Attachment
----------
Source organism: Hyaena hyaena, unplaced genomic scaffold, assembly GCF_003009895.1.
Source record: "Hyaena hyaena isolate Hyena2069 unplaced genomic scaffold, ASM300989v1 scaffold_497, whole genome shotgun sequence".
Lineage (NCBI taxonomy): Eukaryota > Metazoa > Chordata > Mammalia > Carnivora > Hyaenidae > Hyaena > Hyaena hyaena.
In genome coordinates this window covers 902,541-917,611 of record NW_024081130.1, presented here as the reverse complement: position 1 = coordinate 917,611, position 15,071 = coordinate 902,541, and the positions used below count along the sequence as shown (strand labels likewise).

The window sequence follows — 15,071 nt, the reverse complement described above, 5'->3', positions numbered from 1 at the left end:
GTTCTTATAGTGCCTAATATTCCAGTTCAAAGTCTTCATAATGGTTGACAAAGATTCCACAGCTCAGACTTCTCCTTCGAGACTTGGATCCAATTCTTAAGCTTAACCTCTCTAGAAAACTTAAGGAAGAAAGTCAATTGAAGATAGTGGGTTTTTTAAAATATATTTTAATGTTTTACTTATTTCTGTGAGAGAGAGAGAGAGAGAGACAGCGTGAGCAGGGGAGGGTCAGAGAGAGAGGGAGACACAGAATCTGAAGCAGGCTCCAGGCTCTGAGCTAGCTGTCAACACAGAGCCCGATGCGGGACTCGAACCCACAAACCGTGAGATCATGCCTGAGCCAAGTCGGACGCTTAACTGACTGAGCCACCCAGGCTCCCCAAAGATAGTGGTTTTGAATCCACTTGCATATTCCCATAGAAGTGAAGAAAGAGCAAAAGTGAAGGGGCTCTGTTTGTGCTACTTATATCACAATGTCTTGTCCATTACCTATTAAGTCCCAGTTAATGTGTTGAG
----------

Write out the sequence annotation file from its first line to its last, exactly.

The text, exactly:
Source organism: Hyaena hyaena, unplaced genomic scaffold, assembly GCF_003009895.1.
Source record: "Hyaena hyaena isolate Hyena2069 unplaced genomic scaffold, ASM300989v1 scaffold_497, whole genome shotgun sequence".
Lineage (NCBI taxonomy): Eukaryota > Metazoa > Chordata > Mammalia > Carnivora > Hyaenidae > Hyaena > Hyaena hyaena.
In genome coordinates this window covers 902,541-917,611 of record NW_024081130.1, presented here as the reverse complement: position 1 = coordinate 917,611, position 15,071 = coordinate 902,541, and the positions used below count along the sequence as shown (strand labels likewise).

The window sequence follows — 15,071 nt, the reverse complement described above, 5'->3', positions numbered from 1 at the left end:
GTTCTTATAGTGCCTAATATTCCAGTTCAAAGTCTTCATAATGGTTGACAAAGATTCCACAGCTCAGACTTCTCCTTCGAGACTTGGATCCAATTCTTAAGCTTAACCTCTCTAGAAAACTTAAGGAAGAAAGTCAATTGAAGATAGTGGGTTTTTTAAAATATATTTTAATGTTTTACTTATTTCTGTGAGAGAGAGAGAGAGAGAGACAGCGTGAGCAGGGGAGGGTCAGAGAGAGAGGGAGACACAGAATCTGAAGCAGGCTCCAGGCTCTGAGCTAGCTGTCAACACAGAGCCCGATGCGGGACTCGAACCCACAAACCGTGAGATCATGCCTGAGCCAAGTCGGACGCTTAACTGACTGAGCCACCCAGGCTCCCCAAAGATAGTGGTTTTGAATCCACTTGCATATTCCCATAGAAGTGAAGAAAGAGCAAAAGTGAAGGGGCTCTGTTTGTGCTACTTATATCACAATGTCTTGTCCATTACCTATTAAGTCCCAGTTAATGTGTTGAG